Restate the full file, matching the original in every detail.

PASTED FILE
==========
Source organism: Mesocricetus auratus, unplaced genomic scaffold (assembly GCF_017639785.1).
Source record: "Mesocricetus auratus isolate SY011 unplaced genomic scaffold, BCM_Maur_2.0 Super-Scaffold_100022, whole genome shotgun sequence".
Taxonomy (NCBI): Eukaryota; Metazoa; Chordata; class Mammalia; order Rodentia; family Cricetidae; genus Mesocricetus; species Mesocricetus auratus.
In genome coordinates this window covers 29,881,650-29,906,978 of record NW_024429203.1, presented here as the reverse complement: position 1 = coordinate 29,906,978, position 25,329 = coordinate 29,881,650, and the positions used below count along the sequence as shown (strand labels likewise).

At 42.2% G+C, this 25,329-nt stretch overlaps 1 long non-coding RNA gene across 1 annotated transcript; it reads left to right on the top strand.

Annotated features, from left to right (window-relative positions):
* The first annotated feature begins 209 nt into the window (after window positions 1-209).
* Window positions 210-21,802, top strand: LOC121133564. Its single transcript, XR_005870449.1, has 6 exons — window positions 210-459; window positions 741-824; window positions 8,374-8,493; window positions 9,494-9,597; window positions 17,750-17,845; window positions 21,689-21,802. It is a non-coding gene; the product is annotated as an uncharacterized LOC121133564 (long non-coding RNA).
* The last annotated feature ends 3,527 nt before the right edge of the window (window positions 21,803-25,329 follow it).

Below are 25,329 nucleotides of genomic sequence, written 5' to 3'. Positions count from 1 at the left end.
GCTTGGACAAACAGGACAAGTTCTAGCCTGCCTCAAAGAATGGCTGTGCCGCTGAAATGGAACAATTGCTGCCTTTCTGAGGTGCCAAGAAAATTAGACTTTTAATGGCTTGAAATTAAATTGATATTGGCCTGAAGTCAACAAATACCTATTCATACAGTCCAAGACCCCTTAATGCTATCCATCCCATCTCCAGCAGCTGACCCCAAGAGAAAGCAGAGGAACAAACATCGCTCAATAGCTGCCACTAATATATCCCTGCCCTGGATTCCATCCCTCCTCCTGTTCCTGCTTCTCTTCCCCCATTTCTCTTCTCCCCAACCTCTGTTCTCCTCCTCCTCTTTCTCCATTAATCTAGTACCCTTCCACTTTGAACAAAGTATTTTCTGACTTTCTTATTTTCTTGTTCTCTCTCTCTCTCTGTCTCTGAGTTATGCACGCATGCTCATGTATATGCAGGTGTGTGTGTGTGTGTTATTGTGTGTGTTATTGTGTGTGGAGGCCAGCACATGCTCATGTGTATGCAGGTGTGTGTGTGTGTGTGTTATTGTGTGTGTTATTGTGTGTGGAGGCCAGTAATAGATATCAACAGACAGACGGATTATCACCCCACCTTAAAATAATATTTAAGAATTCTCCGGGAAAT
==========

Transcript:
Source organism: Mesocricetus auratus, unplaced genomic scaffold (assembly GCF_017639785.1).
Source record: "Mesocricetus auratus isolate SY011 unplaced genomic scaffold, BCM_Maur_2.0 Super-Scaffold_100022, whole genome shotgun sequence".
Taxonomy (NCBI): Eukaryota; Metazoa; Chordata; class Mammalia; order Rodentia; family Cricetidae; genus Mesocricetus; species Mesocricetus auratus.
In genome coordinates this window covers 29,881,650-29,906,978 of record NW_024429203.1, presented here as the reverse complement: position 1 = coordinate 29,906,978, position 25,329 = coordinate 29,881,650, and the positions used below count along the sequence as shown (strand labels likewise).

At 42.2% G+C, this 25,329-nt stretch overlaps 1 long non-coding RNA gene across 1 annotated transcript; it reads left to right on the top strand.

Annotated features, from left to right (window-relative positions):
* The first annotated feature begins 209 nt into the window (after window positions 1-209).
* Window positions 210-21,802, top strand: LOC121133564. Its single transcript, XR_005870449.1, has 6 exons — window positions 210-459; window positions 741-824; window positions 8,374-8,493; window positions 9,494-9,597; window positions 17,750-17,845; window positions 21,689-21,802. It is a non-coding gene; the product is annotated as an uncharacterized LOC121133564 (long non-coding RNA).
* The last annotated feature ends 3,527 nt before the right edge of the window (window positions 21,803-25,329 follow it).

Below are 25,329 nucleotides of genomic sequence, written 5' to 3'. Positions count from 1 at the left end.
GCTTGGACAAACAGGACAAGTTCTAGCCTGCCTCAAAGAATGGCTGTGCCGCTGAAATGGAACAATTGCTGCCTTTCTGAGGTGCCAAGAAAATTAGACTTTTAATGGCTTGAAATTAAATTGATATTGGCCTGAAGTCAACAAATACCTATTCATACAGTCCAAGACCCCTTAATGCTATCCATCCCATCTCCAGCAGCTGACCCCAAGAGAAAGCAGAGGAACAAACATCGCTCAATAGCTGCCACTAATATATCCCTGCCCTGGATTCCATCCCTCCTCCTGTTCCTGCTTCTCTTCCCCCATTTCTCTTCTCCCCAACCTCTGTTCTCCTCCTCCTCTTTCTCCATTAATCTAGTACCCTTCCACTTTGAACAAAGTATTTTCTGACTTTCTTATTTTCTTGTTCTCTCTCTCTCTCTGTCTCTGAGTTATGCACGCATGCTCATGTATATGCAGGTGTGTGTGTGTGTGTTATTGTGTGTGTTATTGTGTGTGGAGGCCAGCACATGCTCATGTGTATGCAGGTGTGTGTGTGTGTGTGTTATTGTGTGTGTTATTGTGTGTGGAGGCCAGTAATAGATATCAACAGACAGACGGATTATCACCCCACCTTAAAATAATATTTAAGAATTCTCCGGGAAAT